Antony Blinken, the U.S. Secretary of State, has been again in the Middle East working to prevent the violence of the Gaza Strip of spreading to much of the area. The Gaza Strip conflict has already spread to the West Bank with increased violence between Jewish settlers and Palestinian inhabitants. There is increased violence along the frontier of Lebanon with the activities of the armed faction Hezbollah and the displacement of Israeli villages. Negotiations in good faith seem far off, and political speeches grow more conflictual. Could there be a role for unarmed, non-governmental peace brigades to monitor frontiers and lessen tensions?
One possibility, inspired by the efforts of Shanti Sena (Peace Army) developed by followers of Mahatma Gandhi in India to deal with Hindu-Muslim violence is to place some nongovernmental teams on the frontier between antagonists in order to provide an opportunity for all parties to “cool off” and negotiate.
Friends of Humanity.
One such effort in which I was directly involved was an effort to place a peace team on the Nicaraguan-Honduras frontier in 1981. At the time, it was thought that the 400 strong U.S. troops stationed in Honduras might cross the frontier to attack the Saddinista-leftest government in Nicaragua or to help actively the anti-Sandinista “Contras” to do so. A group of persons associated with the Santa Cruz Resouce Center for Nonviolence in California and affiliated to the organization Peace Brigades International were able to put a team together and move to the Nicaragua-Honduras frontier on short notice. The group called itself “The Jalapa Brigade” after the small Nicaraguan city near the Honduran frontier where it was posted.
When the Jalapa Brigade was being put into place, the Ambassador of Nicaragua to the United Nations in Geneva was a former student of mine, and his brother, also a former student of mine, was the legal advisor to the President of Nicaragua. In fact, when the team arrived, Daniel Ortega, the President, introduced the team as “Friends of Humanity.”
The Gulf Peace Team.
Through the Ambassador, I was able to inform all the Central American Missions to the U.N. as to the aims and role of the Peace Brigade. In the end, the U.S. military did not cross the frontier. Perhaps it never intended to do so. It may also have been that the interposition of U.S. citizens with good organizational contacts helped to weigh in the U.S. military decision-making process. When the team left, the leader of the Protestant “Evangelical Committee for Development Aid” said:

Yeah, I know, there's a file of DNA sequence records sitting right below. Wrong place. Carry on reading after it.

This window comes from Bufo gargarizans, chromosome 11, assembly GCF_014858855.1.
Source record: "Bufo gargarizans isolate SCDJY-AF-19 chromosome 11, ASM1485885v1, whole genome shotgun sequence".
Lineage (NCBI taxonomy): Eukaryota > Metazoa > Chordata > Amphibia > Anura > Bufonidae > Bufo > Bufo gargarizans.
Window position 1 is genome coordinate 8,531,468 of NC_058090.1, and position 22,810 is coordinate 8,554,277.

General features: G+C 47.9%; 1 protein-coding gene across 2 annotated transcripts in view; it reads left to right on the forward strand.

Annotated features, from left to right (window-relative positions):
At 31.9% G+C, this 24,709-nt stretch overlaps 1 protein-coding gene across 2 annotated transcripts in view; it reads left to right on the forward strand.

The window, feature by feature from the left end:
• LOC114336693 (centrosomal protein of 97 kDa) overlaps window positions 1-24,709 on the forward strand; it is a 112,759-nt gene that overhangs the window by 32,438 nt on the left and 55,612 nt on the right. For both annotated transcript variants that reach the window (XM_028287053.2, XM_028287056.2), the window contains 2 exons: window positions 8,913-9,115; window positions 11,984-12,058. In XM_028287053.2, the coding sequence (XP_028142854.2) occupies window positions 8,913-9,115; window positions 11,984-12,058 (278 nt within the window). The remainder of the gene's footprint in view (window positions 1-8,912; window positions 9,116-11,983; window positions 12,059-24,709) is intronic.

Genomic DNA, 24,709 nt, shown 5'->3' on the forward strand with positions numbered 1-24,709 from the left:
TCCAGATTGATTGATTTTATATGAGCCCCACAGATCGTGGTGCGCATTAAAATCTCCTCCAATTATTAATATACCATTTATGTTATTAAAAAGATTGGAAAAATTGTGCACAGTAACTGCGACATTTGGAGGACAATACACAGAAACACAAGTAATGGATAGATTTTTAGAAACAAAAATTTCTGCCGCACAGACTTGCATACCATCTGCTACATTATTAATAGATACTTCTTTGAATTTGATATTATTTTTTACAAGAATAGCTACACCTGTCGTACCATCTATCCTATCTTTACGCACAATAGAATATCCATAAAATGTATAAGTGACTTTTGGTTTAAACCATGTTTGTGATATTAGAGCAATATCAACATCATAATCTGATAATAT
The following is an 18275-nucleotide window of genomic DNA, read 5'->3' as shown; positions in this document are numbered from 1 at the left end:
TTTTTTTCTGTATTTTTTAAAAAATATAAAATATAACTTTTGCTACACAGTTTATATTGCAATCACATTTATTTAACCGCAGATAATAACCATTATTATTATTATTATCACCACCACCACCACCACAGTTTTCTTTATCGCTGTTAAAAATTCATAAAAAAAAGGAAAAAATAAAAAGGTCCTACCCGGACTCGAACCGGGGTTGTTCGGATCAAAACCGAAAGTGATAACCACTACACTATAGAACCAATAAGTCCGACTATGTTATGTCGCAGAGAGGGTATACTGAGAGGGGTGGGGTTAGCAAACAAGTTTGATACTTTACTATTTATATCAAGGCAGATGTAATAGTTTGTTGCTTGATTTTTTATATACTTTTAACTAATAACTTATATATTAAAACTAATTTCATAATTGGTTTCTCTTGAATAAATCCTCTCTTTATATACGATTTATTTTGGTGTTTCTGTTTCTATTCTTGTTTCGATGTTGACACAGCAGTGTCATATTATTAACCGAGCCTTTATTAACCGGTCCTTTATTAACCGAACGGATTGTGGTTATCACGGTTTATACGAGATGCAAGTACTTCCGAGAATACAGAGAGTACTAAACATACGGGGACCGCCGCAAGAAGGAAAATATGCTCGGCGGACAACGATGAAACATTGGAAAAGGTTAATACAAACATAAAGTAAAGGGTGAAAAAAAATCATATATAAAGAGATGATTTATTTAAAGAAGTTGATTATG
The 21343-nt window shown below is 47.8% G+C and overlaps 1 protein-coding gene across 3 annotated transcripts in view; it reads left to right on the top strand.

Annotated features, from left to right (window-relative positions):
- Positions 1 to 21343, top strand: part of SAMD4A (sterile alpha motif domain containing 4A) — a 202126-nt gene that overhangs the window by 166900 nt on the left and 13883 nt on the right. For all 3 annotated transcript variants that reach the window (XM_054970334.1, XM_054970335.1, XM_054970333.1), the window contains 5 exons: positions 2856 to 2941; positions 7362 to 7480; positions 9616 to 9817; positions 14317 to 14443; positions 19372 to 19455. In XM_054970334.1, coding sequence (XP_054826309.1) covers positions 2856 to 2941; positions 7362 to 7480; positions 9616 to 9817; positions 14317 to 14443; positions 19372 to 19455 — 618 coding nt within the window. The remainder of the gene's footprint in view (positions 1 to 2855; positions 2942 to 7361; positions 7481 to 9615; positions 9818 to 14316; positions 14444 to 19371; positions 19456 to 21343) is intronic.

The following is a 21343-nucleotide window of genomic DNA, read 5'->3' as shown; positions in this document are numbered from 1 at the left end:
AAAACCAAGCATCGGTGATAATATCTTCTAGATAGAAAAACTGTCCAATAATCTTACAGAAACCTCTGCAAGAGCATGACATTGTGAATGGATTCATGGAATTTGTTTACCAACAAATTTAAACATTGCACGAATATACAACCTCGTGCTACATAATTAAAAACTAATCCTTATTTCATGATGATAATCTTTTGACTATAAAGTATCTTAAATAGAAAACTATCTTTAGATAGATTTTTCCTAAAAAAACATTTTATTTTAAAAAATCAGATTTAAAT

“The proof of your triumph lies in the fact that no attacks were made while you were in the Jalapa area.”
There have been other such interposition efforts. One was the Gulf Peace Team created at the time of the 1990 Iraqi annexation of Kuwait. The aim of the 73-member Peace Team was to be an “international multicultural team working for peace and opposing any form of armed aggression by setting up one or more international peace camps between the opposing armed forces. Our object will be to withstand nonviolently any armed aggression by any party to the present Gulf dispute.” However, on 27 January 1991, the peace camp was closed by Iraq because the authorities had:
“decided that the continued presence of the camp was a security risk.”
Peace Team a Possibility?.
Likewise a January 2022 proposal of the Association of World Citizens “Ukraine-Donbas-Russian Frontier: Is a Nongovernmental Interposition Peace Team a Possibility?” was followed three weeks later by the Russian invasion of Ukraine.
Thus the creation of interposition peace teams in the Israel-Palestine conflict would not be easy to create for political and logistic reasons. There are economic and logistic resources required and, more importantly, there is the need to raise enough volunteers who are mature, culturally sensitive, and analystically-minded to achieve a critical mass that would make a difference in the decision-making of the conflicting parties. There is also the need to keep the unity of purpose within the teams if they have not worked together before.
However, the current situation is very dangerous. The dangers are widely recognized. Therefore all forms of conflict reduction need to be explored.
René Wadlow, President, Association of World Citizens.